[concurrency-interest] ParallelArray updates du jour

David Holmes dcholmes at optusnet.com.au
Tue Jan 22 04:30:49 EST 2008


Peter,

These things will impact performance but they do not consitute blocking as
proscribed by the framework. A cache miss is not considered a blocking
operation, even though a system could "swap out" one thread/process for
another while it is handled. There is very little you can do about this, as
an application programmer, without being unduly familiar with the VM, it's
native compilation scheme (object layouts etc) and even the OS. I don't
believe there is any intention for the framework to aid you at this level of
detail.

Regarding the console, I was thinking about the I part of IO :)

Cheers,
David

 -----Original Message-----
From: peter.kovacs.benomuki at gmail.com
[mailto:peter.kovacs.benomuki at gmail.com]On Behalf Of Peter Kovacs
Sent: Tuesday, 22 January 2008 7:21 PM
To: dholmes at ieee.org
Cc: Doug Lea; concurrency-interest at cs.oswego.edu
Subject: Re: [concurrency-interest] ParallelArray updates du jour


  Thank you, David, for the clarification!

  Obviously, disk and network have blocking potential by orders of magnitude
greater than main memory. Still, looking at the discussions at large about
hardware architectures (from the optimal location of the memory controller
to attempts to memory access optimizations such as the fully-buffered DIMMs)
as well as the efforts put by OS designers into "memory placement
optimization" frameworks -- I'd candidly think that the overhead of
accessing main memory will count at the end of the day. (Especially so that
we're talking about hundreds of CPUs here with a proportionately large
aggregate working set to manage.)

  Or is the assumption here that by the time the FJ framework goes into
full-scale production, the problem of main memory access will have been
dealt with efficiently enough by the lower level stuff? Or (not necessarily
alternatively) does the FJ framework's implementation contain logic that
deals with this kind of blockings?

  (I am not arguing for or against something, I am just trying to collect
the bits of information I need to understand the system.)

  (I know almost nothing of video subsystems, but is not writing to the
console roughly equivalent to writing to main memory? Is it not that the CPU
writes to the video memory and forgets about it? The video subsystem then
processes the input asynchronously on its own. Is it not that simple?)

  Thanks
  Peter


  On Jan 22, 2008 1:39 AM, David Holmes <dcholmes at optusnet.com.au> wrote:

    But to clarify Doug's answer, "blocked I/O" is as Tim referred to - disk
/
    network / console ie traditional IO devices. It does not concern memory
    access or cpu scheduling issues.

    Cheers,
    David Holmes


    > -----Original Message-----
    > From: concurrency-interest-bounces at cs.oswego.edu
    > [mailto: concurrency-interest-bounces at cs.oswego.edu]On Behalf Of Doug
Lea
    > Sent: Monday, 21 January 2008 11:32 PM
    > To: Peter Kovacs
    > Cc: concurrency-interest at cs.oswego.edu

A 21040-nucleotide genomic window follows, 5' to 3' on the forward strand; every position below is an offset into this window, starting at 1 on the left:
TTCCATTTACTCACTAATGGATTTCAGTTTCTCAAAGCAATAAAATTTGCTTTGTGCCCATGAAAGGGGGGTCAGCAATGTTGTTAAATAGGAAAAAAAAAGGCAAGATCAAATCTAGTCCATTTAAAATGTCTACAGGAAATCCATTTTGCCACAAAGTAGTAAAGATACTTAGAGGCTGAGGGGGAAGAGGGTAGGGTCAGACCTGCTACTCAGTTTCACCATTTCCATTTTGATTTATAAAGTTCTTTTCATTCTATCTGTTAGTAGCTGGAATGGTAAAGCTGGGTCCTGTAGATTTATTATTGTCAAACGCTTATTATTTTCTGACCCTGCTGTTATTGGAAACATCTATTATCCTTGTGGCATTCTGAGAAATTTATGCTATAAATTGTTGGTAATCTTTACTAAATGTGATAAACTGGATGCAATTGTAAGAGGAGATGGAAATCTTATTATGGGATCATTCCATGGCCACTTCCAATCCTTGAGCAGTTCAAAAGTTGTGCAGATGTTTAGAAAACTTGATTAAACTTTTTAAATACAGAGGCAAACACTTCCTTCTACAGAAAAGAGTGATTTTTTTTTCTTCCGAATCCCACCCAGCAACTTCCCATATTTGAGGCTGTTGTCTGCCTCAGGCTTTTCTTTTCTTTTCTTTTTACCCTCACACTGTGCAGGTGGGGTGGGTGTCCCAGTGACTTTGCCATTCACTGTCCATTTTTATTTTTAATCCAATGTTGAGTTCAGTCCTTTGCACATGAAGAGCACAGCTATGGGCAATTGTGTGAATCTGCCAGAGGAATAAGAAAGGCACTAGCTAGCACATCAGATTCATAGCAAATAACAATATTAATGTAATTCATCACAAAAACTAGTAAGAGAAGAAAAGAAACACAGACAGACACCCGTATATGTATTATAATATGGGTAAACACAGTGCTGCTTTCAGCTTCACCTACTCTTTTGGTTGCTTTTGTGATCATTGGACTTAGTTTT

> Subject: Re: [concurrency-interest] ParallelArray updates du jour
    >
    >
    > >
    > >
    > > "The computation defined in the compute method should not in general
    > > perform
    > > any other form of blocking synchronization, should not perform IO,
and
    > > should be independent of other tasks."
    > >
    > > The kind of blocking which I feel could be more closely defined is:
IO.
    > > Naively, I would define IO as operations involving reading from, or
    > > writing
    > > to a physical device. Is main system memory (RAM) to be considered a
    > > physical device in this context? If so, I assume FJTask
    > instances must be
    > > fine-grained enough for the working set of any individual
    > FJTask instance
    > > to  fit into the on-CPU cache of the processor the FJTask starts
being
    > > scheduled on.
    > >
    > > A corollary requirement is then that FJTask instances should
complete
    > > quickly enough so as to reduce the probability of
    > > (a) the OS "migrating the instance" to another CPU due to
rescheduling
    > > (b) the instance being rescheduled in general - in case the on-CPU
cache
    > > is
    > > not large enough to hold the working sets of multiple instances.
    > >
    > > Is this correct?
    > >
    >
    > More or less. Like all lightweight-task frameworks, FJ does
    > not explicitly cope with blocked IO: If a worker thread
    > blocks on IO, then (1) it is not available to help process
    > other tasks (2) Other worker threads waiting for the task
    > to complete (i.e., to join it) may run out of work and waste
    > CPU cycles. Neither of these issues completely eliminates
    > potential use, but they do require a lot of explicit care.
    > For example, you could place tasks that may experience
    > sustained blockages in their own small ForkJoinPools.
    > (The fortress folks do something along these lines
    > mapping fortress "fair" threads onto forkjoin.) You
    > can also dynamically increase worker pool sizes (we
    > have methods to do this) when blockages may occur.
    > All in all though, the reason for the restrictions and
    > advice are that we do not have good automated support
    > for these kinds of cases, and don't yet know of the
    > best practices, or whether it is a good idea at all.
    >
    > -Doug
    >
    >

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